It is about legacy. Not only for your children and your country and the rest of Africa and the rest of the world!  Yes – what you do now will affect everyone on the planet.  You will save a pristine environment that gives a shining example to African leaders at a time when we are threatened with increasing violent cyclones and floods but above all –  drought in Africa through global warming. We human beings are causing it. What of the massive deforestation taking place in Central Africa through logging, clearing land and the never ending ‘illegal charcoal trade’?   Money/industry is not the issue here.  It is survival of the human species.
Id like to include a paragraph written by His Excellency, President Ali Bongo Ondimba of the Gabonese republic. Gabon sponsored the EARTH MATTERS exhibition at the National Museum of African Art at the Smithsonian Institute in Washington which opened in April 2013 and this article is included in the impressive exhibition catalog that has just been printed. I am fortunate to be part of this long term exhibition with my Kilimanjaro/ColdFire video which is also featured in their catalog.  I will ask the museum to send you a copy of this book.
‘As we embark on the second decade of the twenty-first century, collectively we face multiple challenges related to our relationship with Earth.  Foremost among these, but certainly not alone, are the prospects of a human population gradually rising towards ten billion and the related issue of climate change.  Both of these issues will transform the lives of our children and grandchildren, and their children and grandchildren.’ (President Ali Bongo Ondimba).
How can I help you? There are three things I would like to suggest:
1) I have two major solo shows opening in South Africa on my Shepherd Principle Project in March 2014.  You should see these.  They are about your country.  I have pledged that I will give all my commission on art sold on the first of these, towards starting a special unit at the hospital in Musoma to treat children who are mortally ill with malaria.  When I was in Musoma in January 2012,  I saw a beautiful boy die of malaria because there was insufficient medication and care. He was dying but he was attached to an empty drip line.  You could make a significant global statement through a generous amount given by you personally as a gift towards this cause.  International donors would respond to this and give alongside you.  2) I presume geologists have thoroughly investigated any  long term risk factors of heavy and increasing truck traffic along the route followed by the proposed Serengeti road that cross sections of the Eastern arm of the Great East African Rift Valley. The Rift that will one day split Africa,  is still alive and continues to move apart.  Anything from 6 mm to 6 cms in certain areas per annum.  Geologically speaking, only Time will tell if the Serengeti Road can be sustained  but by then Tanzania’s extraordinary legacy of wildlife will be gone.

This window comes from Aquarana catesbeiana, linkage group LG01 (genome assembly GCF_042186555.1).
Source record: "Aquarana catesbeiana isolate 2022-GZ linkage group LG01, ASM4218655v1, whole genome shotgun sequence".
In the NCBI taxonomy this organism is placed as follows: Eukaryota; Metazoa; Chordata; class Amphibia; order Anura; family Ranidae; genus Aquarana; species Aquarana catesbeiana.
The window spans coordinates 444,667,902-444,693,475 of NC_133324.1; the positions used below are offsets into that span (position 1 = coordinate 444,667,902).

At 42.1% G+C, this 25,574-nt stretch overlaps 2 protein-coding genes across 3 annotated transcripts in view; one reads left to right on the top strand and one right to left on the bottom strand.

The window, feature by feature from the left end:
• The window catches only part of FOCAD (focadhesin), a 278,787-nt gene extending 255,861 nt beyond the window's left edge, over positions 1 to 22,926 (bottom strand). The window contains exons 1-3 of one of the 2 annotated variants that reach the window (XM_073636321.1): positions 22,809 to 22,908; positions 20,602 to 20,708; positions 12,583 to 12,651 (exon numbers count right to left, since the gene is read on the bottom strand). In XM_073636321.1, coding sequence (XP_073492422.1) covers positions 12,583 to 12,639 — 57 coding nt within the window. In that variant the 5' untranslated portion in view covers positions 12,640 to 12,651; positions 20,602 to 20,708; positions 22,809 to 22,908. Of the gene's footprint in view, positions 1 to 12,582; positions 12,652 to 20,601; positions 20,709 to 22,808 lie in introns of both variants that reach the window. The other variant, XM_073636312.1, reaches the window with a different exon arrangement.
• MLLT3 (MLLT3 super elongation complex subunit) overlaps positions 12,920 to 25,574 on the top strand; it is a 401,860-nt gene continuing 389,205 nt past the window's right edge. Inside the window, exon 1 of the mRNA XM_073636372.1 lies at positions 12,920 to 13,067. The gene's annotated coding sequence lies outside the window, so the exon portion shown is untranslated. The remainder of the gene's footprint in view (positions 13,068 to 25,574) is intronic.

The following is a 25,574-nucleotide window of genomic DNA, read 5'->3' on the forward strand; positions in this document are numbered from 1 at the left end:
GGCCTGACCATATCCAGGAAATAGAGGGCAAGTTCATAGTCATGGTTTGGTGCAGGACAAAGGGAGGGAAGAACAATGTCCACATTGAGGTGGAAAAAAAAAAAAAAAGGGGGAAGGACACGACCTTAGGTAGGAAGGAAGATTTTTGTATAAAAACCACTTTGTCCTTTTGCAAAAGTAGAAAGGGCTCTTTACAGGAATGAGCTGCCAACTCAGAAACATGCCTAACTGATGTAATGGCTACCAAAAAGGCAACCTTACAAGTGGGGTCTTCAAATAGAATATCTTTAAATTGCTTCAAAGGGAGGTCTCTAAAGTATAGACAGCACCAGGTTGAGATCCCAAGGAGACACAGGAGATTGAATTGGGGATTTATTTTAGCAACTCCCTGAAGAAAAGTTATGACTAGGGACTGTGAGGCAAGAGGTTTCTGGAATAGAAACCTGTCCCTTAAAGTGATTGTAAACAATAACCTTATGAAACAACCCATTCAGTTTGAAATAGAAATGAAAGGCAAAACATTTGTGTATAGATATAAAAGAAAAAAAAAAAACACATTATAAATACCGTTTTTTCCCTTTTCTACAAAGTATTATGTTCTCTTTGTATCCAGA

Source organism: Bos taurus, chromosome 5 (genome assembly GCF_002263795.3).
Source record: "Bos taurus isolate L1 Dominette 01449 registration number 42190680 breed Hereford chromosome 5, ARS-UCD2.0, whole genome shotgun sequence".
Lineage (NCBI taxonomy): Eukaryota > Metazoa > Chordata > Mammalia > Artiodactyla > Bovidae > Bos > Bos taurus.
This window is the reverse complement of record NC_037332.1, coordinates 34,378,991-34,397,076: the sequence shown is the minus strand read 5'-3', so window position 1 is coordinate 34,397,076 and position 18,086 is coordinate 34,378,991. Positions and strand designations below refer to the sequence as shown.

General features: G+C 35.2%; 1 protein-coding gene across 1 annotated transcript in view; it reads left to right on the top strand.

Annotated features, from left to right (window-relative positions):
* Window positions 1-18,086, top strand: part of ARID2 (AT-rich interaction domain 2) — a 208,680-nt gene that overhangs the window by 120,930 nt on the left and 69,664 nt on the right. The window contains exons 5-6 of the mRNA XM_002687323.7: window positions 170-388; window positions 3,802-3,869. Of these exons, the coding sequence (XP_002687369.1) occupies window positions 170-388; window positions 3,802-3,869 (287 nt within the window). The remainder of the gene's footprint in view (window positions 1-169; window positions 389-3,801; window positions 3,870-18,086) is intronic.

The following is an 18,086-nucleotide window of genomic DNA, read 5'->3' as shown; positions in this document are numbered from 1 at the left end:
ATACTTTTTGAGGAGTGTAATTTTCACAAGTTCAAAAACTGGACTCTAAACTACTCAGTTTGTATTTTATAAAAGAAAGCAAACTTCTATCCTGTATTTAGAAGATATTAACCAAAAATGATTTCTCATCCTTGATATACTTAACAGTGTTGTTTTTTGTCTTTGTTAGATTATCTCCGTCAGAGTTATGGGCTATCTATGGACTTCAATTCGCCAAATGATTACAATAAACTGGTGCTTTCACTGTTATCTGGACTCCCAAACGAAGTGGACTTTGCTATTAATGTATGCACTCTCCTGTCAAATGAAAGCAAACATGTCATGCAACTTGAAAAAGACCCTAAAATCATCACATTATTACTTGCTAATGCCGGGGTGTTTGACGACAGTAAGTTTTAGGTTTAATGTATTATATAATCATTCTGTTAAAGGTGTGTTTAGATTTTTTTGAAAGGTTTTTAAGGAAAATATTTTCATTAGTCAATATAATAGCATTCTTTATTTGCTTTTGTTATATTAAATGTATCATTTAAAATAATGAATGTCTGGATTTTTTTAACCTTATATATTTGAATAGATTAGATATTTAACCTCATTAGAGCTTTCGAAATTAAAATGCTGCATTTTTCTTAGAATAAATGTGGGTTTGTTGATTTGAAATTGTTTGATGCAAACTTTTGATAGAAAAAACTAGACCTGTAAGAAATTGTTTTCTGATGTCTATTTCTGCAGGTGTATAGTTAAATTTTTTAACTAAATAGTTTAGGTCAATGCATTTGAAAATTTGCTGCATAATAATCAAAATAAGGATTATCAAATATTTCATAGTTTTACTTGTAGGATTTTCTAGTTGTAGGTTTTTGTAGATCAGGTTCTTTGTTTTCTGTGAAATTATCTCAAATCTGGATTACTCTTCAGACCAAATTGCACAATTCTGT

3) My work is about your country. Its greatness, its sadness.  It should be shown in the museum in Dar es Salaam. Think about this. Take your Tanzanian children to see the migration.  It is their heritage.  Look at that pristine space. Guard it and protect it with every inch of your being.
Yours sincerely and may God guide you in your final decisions.

Georgia Papageorgegeorgia2georgia3georgia1

Ol Donyio Lengai – Protector of Lake Natron: Installation with the chevron banners in front of Ol Donyio Lengai took place in 1996. We drove there in a land rover on a barely visible grass and stone track. The aerial photograph of the crater of the volcano was taken in 1997. 2014.  178 x 85,6 cms.  Lightjet prints on archival paper. Photographs by Michael Papageorge and Georgia Papageorge.



Red Tide on the Road to Bagamoyo: 2014.  Mixed media on canvas with collage of Maasai Blankets. Inspired by Christoper Spring.